Discovery Viewer (DV): Web-Based Medical AI Model Development Platform and Deployment Hub

Valentin Fauveau*, Sean Sun, Zelong Liu, Xueyan Mei, James Grant, Mikey Sullivan, Hayit Greenspan, Li Feng, Zahi A. Fayad

*Corresponding author for this work

Research output: Contribution to journalArticlepeer-review


The rapid rise of artificial intelligence (AI) in medicine in the last few years highlights the importance of developing bigger and better systems for data and model sharing. However, the presence of Protected Health Information (PHI) in medical data poses a challenge when it comes to sharing. One potential solution to mitigate the risk of PHI breaches is to exclusively share pre-trained models developed using private datasets. Despite the availability of these pre-trained networks, there remains a need for an adaptable environment to test and fine-tune specific models tailored for clinical tasks. This environment should be open for peer testing, feedback, and continuous model refinement, allowing dynamic model updates that are especially important in the medical field, where diseases and scanning techniques evolve rapidly. In this context, the Discovery Viewer (DV) platform was developed in-house at the Biomedical Engineering and Imaging Institute at Mount Sinai (BMEII) to facilitate the creation and distribution of cutting-edge medical AI models that remain accessible after their development. The all-in-one platform offers a unique environment for non-AI experts to learn, develop, and share their own deep learning (DL) concepts. This paper presents various use cases of the platform, with its primary goal being to demonstrate how DV holds the potential to empower individuals without expertise in AI to create high-performing DL models. We tasked three non-AI experts to develop different musculoskeletal AI projects that encompassed segmentation, regression, and classification tasks. In each project, 80% of the samples were provided with a subset of these samples annotated to aid the volunteers in understanding the expected annotation task. Subsequently, they were responsible for annotating the remaining samples and training their models through the platform’s “Training Module”. The resulting models were then tested on the separate 20% hold-off dataset to assess their performance. The classification model achieved an accuracy of 0.94, a sensitivity of 0.92, and a specificity of 1. The regression model yielded a mean absolute error of 14.27 pixels. And the segmentation model attained a Dice Score of 0.93, with a sensitivity of 0.9 and a specificity of 0.99. This initiative seeks to broaden the community of medical AI model developers and democratize the access of this technology to all stakeholders. The ultimate goal is to facilitate the transition of medical AI models from research to clinical settings.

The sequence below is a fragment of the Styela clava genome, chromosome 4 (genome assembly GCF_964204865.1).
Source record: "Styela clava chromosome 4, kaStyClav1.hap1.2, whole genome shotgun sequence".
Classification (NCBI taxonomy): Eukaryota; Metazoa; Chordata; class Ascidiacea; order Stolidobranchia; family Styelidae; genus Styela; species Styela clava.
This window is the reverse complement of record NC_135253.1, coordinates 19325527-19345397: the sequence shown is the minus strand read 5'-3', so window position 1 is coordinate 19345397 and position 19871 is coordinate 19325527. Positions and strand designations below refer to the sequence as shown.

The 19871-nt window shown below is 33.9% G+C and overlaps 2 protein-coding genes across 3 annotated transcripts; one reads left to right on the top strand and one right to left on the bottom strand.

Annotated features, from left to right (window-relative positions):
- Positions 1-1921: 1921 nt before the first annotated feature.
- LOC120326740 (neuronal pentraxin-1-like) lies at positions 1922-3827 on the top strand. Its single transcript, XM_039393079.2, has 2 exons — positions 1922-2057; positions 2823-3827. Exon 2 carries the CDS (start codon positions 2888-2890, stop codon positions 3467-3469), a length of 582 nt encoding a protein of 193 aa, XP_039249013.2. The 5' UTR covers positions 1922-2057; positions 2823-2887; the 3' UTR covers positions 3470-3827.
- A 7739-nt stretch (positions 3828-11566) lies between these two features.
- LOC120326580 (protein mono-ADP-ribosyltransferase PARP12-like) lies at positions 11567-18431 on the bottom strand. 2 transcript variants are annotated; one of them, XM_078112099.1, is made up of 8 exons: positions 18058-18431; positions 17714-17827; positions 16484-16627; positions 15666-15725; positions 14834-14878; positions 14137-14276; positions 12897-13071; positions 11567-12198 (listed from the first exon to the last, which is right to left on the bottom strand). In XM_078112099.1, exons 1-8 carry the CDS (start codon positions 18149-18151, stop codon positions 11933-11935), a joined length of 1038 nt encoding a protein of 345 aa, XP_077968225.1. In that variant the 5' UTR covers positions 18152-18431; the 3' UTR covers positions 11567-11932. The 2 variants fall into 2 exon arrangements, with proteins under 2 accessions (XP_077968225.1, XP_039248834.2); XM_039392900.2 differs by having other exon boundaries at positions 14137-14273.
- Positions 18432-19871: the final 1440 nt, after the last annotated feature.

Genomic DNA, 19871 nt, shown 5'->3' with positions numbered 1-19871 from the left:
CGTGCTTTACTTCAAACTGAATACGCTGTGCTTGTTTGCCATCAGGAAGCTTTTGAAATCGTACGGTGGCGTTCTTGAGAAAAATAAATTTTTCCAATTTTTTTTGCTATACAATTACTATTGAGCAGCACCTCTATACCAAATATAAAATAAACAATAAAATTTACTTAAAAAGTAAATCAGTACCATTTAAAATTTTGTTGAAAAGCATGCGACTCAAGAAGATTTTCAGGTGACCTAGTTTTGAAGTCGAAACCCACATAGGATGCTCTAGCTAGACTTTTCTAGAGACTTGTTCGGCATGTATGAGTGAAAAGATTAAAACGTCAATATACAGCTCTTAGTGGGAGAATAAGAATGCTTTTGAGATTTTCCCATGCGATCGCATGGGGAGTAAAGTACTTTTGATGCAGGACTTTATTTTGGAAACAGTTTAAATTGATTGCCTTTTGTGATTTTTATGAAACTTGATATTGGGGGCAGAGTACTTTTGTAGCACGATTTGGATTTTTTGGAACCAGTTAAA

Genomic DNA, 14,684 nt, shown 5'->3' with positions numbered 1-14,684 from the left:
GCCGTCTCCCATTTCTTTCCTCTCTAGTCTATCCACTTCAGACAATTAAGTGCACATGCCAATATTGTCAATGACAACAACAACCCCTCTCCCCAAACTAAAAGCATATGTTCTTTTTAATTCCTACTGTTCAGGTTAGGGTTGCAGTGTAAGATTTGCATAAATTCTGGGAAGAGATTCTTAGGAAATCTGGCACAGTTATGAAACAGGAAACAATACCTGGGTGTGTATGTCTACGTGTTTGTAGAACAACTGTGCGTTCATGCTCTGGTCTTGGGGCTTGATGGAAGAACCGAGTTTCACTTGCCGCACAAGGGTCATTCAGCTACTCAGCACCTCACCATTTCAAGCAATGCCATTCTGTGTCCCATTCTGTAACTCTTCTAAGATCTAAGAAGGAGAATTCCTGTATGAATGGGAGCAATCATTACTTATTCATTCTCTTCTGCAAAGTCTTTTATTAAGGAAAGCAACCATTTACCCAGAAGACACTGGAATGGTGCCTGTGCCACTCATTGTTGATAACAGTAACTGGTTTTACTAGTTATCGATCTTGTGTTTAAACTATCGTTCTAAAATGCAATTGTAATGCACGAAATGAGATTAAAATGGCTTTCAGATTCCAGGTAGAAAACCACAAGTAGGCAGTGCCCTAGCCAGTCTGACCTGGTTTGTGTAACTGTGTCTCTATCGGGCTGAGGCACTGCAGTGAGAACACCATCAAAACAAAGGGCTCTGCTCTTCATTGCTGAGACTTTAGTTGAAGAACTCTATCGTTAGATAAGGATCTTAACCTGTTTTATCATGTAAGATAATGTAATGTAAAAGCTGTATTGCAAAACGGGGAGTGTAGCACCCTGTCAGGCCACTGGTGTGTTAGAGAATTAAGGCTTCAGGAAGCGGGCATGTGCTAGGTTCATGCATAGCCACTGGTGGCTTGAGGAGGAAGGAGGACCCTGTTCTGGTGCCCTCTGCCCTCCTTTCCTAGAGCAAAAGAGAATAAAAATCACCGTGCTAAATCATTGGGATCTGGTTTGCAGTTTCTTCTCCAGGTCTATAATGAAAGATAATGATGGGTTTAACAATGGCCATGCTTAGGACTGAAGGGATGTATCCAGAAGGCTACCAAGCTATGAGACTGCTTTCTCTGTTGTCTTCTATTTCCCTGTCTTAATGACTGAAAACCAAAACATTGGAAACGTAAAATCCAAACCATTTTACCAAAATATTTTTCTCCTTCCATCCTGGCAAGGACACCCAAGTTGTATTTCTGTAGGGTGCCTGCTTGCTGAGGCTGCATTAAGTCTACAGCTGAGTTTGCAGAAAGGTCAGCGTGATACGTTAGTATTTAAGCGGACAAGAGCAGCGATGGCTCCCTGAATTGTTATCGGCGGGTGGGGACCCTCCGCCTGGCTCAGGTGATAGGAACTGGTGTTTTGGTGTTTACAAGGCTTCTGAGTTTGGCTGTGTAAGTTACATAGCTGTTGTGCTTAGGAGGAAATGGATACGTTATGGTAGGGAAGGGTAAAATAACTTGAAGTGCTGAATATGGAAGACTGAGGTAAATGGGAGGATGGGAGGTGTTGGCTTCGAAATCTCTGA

Original languageEnglish
Article number1396
Issue number12
StatePublished - Dec 2023
Externally publishedYes


  • AI
  • Web app
  • digital twin
  • federated learning
  • imaging
  • medical viewers
  • medicine
  • transfer learning


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